Elon Musk Reveals He Has Asperger's Syndrome, Which Is Part of Autism Spectrum Disorder, During SNL | What Is ASD?

Elon Musk Reveals He Has Asperger's Syndrome, Which Is Part of Autism Spectrum Disorder, During SNL | What Is ASD?

Elon Musk hosted Saturday Night Live recently and opened up about his condition. It is believed that this is the first time he spoke about it publicly.

One of the richest men on the face of the Earth - and if he has anything to do with it, he won't be on this planet - recently revealed that he has a developmental disorder that affects communication and behavior. Elon Musk, 49, the founder, CEO, CTO, and chief designer of SpaceX; early stage investor, CEO, and product architect of Tesla, Inc.; hosted Saturday Night Live (SNL) recently. During his monologue, he revealed that he has Asperger's Syndrome. It is believed to be the first time that Musk has spoke about his condition, writes BBC.

In his opening speech, he pointed out how he doesn't have a lot of variation in his tone and that he's "the first person with Asperger's to host SNL" before joking that he's "at least the first to admit it," writes Health.com. However, he was incorrect on two fronts. Firstly, Dan Aykryod of Ghostbusters fame, who has spoken about the same diagnosis publicly, is the first person with the condition to host SNL, according to CNN. Secondly, and this is more important, there is no diagnosis as Asperger's anymore as it is considered part of the Autism spectrum disorder (ASD), according to the National Institute of Neurological Disorders and Stroke (NINDS).


The fifth edition of the Diagnostic and Statistical Manual of Mental Disorders (DSM-5) had included Asperger's syndrome in 2013 under the umbrella term of ASD. "At least in the US and anywhere that uses the DSM-5, Asperger's is no longer an official diagnosis," Dr.Christopher Hanks, an internal medicine physician at The Ohio State University Wexner Medical Center who treats autistic disorder, tells Health.

ASD is not a mental health illness. It is a group of neurological conditions that can make it hard for a person to use language and communicate. It can also cause repetitive or restrictive patterns. According to NINDS, one of the biggest symptoms of Asperger's syndrome is when a child is obsessive about their interest in a single object or topic. They might want to know everything possible about that topic and won't talk about anything else. There can be other symptoms as well. Repetitive routines, peculiarities in speech and language, socially and emotionally inappropriate behavior, inability to successfully interact with peers, problems with nonverbal communication, and clumsiness are other symptoms. Children with ASD can have developmental delays as well.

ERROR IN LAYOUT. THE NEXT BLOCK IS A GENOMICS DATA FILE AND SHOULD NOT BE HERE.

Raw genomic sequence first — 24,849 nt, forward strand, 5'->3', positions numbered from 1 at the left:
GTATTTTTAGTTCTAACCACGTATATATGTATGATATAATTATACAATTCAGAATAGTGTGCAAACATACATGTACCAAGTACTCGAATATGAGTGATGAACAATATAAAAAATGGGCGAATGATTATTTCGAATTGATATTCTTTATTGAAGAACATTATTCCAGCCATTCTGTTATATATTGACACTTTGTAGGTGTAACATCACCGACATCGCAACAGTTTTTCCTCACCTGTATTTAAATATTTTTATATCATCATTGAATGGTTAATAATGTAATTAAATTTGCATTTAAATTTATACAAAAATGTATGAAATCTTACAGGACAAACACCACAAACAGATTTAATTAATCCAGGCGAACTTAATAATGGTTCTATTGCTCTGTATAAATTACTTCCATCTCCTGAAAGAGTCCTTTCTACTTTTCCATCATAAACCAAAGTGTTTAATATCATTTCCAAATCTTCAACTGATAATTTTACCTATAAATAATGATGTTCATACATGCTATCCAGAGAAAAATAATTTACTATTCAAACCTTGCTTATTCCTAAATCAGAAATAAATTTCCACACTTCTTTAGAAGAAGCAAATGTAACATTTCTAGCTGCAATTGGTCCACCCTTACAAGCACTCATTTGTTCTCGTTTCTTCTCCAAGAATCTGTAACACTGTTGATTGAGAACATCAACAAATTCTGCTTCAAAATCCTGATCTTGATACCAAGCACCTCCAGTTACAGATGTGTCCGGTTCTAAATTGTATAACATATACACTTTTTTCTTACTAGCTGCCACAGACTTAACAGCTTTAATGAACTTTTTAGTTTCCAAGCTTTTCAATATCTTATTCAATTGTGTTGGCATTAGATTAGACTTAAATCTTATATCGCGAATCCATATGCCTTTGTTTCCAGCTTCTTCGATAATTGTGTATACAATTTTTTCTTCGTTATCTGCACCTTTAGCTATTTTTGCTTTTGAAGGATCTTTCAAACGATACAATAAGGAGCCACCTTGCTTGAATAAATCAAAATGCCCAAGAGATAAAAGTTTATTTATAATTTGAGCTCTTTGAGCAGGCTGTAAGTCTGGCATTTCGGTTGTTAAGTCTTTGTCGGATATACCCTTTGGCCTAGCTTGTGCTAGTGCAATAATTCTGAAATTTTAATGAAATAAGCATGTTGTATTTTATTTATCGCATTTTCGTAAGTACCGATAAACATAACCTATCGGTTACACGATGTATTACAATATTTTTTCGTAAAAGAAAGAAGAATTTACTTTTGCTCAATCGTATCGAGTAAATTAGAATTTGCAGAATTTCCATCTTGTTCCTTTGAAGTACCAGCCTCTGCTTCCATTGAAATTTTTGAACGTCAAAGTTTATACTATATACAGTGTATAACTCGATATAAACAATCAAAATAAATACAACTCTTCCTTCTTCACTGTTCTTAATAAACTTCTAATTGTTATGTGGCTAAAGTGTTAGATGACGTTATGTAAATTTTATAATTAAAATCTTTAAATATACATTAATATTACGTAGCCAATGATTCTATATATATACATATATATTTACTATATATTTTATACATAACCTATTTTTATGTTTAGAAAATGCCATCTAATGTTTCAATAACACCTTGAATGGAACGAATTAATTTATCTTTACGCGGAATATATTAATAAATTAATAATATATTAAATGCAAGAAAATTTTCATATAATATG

"The DSM describes autism spectrum disorder now as being 'mild, moderate, or severe,' although the criteria for distinguishing among these three levels is somewhat vague and has not yet been validated," Dr. David Mandell, ScD, a professor of psychiatry at the University of Pennsylvania Perelman School of Medicine and Director of the Penn Center for Mental Health, tells Health.

He added that one of the reasons Asperger's is not a diagnosis anymore is because it was hard to differ from autism. "Even highly experienced and skilled clinicians were unable to agree on cases," Mandell says. "That is, clinicians were not reliable in differentiating between Asperger's and autism. Part of the reason for this is that the presentation of autistic people can change dramatically with age and over time."


Those who have ASD are also at risk of some mental health issues like anxiety, depression, ADHD, or OCD. And, it can be challenging to navigate the world when you are neurodivergent, who are people with a differently "wired" brain, writes Wake Forest University blog. A number of brain studies have shown that those with learning or thinking differences are neurodivergent. They are not disabled, a term rejected by sociologist Judy Singer in the 1990s.


The term neurodiversity is used not just for autism but for everyone with other neurological conditions as well. For instance, people with dyslexia have a harder time reading or taking notes. It doesn't mean that anything is "wrong" with them, just that they are different.







Cover image source: Getty Images | Photo by Britta Pedersen

Disclaimer : This article is for informational purposes only and is not a substitute for professional medical advice, diagnosis, or treatment. Always seek the advice of your physician or other qualified health provider with any questions you may have regarding a medical condition.

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